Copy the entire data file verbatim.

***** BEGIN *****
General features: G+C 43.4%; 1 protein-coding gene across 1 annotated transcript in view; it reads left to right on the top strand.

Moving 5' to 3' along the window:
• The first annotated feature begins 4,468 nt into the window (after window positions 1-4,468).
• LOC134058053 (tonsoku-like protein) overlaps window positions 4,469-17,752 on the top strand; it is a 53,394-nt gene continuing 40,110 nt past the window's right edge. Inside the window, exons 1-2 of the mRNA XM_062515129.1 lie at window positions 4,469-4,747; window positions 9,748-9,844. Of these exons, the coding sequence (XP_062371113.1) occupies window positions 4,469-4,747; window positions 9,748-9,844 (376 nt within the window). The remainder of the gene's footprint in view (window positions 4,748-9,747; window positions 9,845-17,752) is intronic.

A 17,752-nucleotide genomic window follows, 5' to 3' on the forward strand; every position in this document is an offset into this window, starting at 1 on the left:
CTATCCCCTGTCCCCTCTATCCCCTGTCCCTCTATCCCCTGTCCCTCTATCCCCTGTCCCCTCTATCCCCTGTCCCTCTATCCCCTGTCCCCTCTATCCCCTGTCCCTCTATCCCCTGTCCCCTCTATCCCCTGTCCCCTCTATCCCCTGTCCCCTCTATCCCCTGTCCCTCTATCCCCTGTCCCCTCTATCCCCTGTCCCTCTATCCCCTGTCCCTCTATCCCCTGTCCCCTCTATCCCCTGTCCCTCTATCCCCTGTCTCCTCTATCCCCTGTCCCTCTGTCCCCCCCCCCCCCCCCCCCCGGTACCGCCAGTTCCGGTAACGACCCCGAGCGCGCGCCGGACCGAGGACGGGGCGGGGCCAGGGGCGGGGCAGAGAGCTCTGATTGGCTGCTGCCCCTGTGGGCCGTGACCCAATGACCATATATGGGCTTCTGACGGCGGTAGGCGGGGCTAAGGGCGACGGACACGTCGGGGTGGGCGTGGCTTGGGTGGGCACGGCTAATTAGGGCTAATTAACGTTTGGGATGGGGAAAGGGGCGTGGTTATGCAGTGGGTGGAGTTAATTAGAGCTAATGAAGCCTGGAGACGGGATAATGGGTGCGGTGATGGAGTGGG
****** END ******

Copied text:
General features: G+C 43.4%; 1 protein-coding gene across 1 annotated transcript in view; it reads left to right on the top strand.

Moving 5' to 3' along the window:
• The first annotated feature begins 4,468 nt into the window (after window positions 1-4,468).
• LOC134058053 (tonsoku-like protein) overlaps window positions 4,469-17,752 on the top strand; it is a 53,394-nt gene continuing 40,110 nt past the window's right edge. Inside the window, exons 1-2 of the mRNA XM_062515129.1 lie at window positions 4,469-4,747; window positions 9,748-9,844. Of these exons, the coding sequence (XP_062371113.1) occupies window positions 4,469-4,747; window positions 9,748-9,844 (376 nt within the window). The remainder of the gene's footprint in view (window positions 4,748-9,747; window positions 9,845-17,752) is intronic.

A 17,752-nucleotide genomic window follows, 5' to 3' on the forward strand; every position in this document is an offset into this window, starting at 1 on the left:
CTATCCCCTGTCCCCTCTATCCCCTGTCCCTCTATCCCCTGTCCCTCTATCCCCTGTCCCCTCTATCCCCTGTCCCTCTATCCCCTGTCCCCTCTATCCCCTGTCCCTCTATCCCCTGTCCCCTCTATCCCCTGTCCCCTCTATCCCCTGTCCCCTCTATCCCCTGTCCCTCTATCCCCTGTCCCCTCTATCCCCTGTCCCTCTATCCCCTGTCCCTCTATCCCCTGTCCCCTCTATCCCCTGTCCCTCTATCCCCTGTCTCCTCTATCCCCTGTCCCTCTGTCCCCCCCCCCCCCCCCCCCCGGTACCGCCAGTTCCGGTAACGACCCCGAGCGCGCGCCGGACCGAGGACGGGGCGGGGCCAGGGGCGGGGCAGAGAGCTCTGATTGGCTGCTGCCCCTGTGGGCCGTGACCCAATGACCATATATGGGCTTCTGACGGCGGTAGGCGGGGCTAAGGGCGACGGACACGTCGGGGTGGGCGTGGCTTGGGTGGGCACGGCTAATTAGGGCTAATTAACGTTTGGGATGGGGAAAGGGGCGTGGTTATGCAGTGGGTGGAGTTAATTAGAGCTAATGAAGCCTGGAGACGGGATAATGGGTGCGGTGATGGAGTGGG